I was going to like your post, but what's to like.  However it is informative and so I thank you for bringing this up.  Also it is a waste of good aluminum foil:)

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Aluminum foil is likely a poor choice as a filler, but the Komodo Kamado uses that airflow model with obviously good success.  I would think a better center grate to allow small bits and ash to fall straight through would be better than the ones with the holes.

 

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3 hours ago, SmallBBQr said:

Aluminum foil is likely a poor choice as a filler, but the Komodo Kamado uses that airflow model with obviously good success.  I would think a better center grate to allow small bits and ash to fall straight through would be better than the ones with the holes.

 

 

Komodo Kamado does use that airflow model but the other big difference is there is no gap between the firebox and the base. In a KK all air coming in the bottom vent must flow through the coals. 

 

With all other kamados there is a gap between the firebox and the base. If the grate gets clogged air coming in the bottom vent can completely bypass the firebox/coals (not a good thing). When that happens those holes allow air to reach the coals from the side. I would think you'd be better off keeping those holes.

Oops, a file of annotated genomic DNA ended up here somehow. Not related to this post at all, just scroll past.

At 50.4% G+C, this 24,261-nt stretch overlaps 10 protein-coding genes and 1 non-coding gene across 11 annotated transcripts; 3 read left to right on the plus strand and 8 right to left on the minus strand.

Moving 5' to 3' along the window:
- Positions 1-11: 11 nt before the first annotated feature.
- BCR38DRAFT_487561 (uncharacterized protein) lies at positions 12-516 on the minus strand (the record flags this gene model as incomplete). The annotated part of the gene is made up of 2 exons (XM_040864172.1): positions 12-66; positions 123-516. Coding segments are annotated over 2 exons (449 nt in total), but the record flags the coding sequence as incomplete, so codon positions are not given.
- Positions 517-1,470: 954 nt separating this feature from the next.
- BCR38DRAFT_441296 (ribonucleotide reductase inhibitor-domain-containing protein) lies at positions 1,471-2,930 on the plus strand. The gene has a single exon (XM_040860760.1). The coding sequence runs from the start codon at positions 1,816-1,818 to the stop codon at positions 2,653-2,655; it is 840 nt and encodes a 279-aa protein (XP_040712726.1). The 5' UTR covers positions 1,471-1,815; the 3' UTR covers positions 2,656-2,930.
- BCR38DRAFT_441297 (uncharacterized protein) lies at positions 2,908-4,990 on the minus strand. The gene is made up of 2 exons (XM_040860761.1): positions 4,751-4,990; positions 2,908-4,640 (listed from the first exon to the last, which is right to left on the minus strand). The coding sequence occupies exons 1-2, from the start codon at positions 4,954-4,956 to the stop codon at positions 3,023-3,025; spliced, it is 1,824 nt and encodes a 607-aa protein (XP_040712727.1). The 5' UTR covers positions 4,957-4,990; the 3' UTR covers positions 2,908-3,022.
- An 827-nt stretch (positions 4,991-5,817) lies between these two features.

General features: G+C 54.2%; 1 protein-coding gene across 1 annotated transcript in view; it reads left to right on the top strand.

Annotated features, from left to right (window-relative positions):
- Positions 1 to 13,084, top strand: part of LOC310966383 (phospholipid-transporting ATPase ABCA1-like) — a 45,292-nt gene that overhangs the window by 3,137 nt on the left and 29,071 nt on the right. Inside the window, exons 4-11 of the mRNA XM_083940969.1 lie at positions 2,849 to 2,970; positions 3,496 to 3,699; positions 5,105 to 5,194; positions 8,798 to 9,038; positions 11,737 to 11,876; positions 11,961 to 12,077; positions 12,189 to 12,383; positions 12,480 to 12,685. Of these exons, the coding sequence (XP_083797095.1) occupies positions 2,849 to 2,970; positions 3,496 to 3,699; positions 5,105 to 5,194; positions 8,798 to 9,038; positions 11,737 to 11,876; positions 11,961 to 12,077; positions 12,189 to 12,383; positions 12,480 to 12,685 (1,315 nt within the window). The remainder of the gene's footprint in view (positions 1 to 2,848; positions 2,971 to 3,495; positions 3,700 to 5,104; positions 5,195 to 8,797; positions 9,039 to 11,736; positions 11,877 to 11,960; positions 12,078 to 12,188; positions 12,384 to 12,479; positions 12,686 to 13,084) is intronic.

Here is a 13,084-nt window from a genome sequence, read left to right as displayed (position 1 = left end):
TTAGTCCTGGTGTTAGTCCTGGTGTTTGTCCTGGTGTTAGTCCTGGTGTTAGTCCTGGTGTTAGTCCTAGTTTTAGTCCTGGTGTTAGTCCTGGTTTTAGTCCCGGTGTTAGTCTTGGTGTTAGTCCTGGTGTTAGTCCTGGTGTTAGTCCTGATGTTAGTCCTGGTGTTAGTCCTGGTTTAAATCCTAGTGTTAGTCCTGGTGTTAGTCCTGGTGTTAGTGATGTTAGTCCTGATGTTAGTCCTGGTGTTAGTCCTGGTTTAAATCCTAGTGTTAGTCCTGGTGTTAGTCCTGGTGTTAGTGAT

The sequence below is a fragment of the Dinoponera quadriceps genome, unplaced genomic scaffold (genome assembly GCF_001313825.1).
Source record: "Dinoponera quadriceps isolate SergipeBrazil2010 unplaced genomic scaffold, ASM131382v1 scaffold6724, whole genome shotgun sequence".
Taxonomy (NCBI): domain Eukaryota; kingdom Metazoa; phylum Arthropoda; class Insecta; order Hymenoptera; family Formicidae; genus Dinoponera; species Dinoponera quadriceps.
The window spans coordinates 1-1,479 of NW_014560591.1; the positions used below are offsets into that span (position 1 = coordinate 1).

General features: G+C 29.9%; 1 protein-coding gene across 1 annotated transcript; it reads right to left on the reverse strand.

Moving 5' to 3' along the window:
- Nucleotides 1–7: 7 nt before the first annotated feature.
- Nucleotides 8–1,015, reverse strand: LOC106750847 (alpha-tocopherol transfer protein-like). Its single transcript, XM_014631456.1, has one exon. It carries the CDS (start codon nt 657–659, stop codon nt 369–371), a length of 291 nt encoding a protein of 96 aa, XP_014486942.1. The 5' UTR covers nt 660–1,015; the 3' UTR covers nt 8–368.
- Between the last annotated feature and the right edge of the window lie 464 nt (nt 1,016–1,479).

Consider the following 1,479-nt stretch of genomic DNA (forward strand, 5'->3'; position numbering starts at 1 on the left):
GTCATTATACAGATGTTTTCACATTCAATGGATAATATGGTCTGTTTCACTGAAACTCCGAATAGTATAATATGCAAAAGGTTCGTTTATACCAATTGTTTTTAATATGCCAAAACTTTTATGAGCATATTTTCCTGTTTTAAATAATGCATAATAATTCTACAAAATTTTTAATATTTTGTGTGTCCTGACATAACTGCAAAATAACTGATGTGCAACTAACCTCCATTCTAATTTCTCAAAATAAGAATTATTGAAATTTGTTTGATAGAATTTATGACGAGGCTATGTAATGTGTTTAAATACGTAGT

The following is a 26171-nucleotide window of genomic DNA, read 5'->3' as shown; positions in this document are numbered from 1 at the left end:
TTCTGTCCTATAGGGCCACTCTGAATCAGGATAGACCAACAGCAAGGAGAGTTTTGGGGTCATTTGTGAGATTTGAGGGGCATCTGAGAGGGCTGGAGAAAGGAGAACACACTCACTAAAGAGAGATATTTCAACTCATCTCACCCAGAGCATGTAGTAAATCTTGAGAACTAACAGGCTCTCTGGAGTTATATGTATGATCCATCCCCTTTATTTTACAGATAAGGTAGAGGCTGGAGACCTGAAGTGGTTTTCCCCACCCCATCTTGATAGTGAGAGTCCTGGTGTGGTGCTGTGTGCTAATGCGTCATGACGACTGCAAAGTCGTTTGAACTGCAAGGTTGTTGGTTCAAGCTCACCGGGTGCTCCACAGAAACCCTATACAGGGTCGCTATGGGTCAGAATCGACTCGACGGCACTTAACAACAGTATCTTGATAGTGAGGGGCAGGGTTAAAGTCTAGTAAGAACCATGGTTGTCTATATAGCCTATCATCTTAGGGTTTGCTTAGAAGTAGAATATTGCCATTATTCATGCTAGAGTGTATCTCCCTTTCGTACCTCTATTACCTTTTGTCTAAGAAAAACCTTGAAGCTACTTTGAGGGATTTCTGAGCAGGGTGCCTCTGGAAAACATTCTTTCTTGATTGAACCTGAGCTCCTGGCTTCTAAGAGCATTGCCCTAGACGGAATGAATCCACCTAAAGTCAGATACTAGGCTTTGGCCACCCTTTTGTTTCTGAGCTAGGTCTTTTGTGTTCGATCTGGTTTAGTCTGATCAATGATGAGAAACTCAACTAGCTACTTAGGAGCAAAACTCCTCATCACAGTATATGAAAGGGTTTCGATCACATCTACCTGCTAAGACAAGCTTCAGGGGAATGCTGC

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5 hours ago, ckreef said:

 

Komodo Kamado does use that airflow model but the other big difference is there is no gap between the firebox and the base. In a KK all air coming in the bottom vent must flow through the coals. 

 

 

In his mod, he used fireplace rope to seal that gap up between the box and shell, so that's why I think the overall airflow is pretty much the same as the KK in the end - all the air has to go from intake through the coals.

 

I did something similar to my keg a few years back and it worked very well - faster heat up times and more control over the fire, but it just ended up being too much an annoyance in the end to have to keep setting it up etc.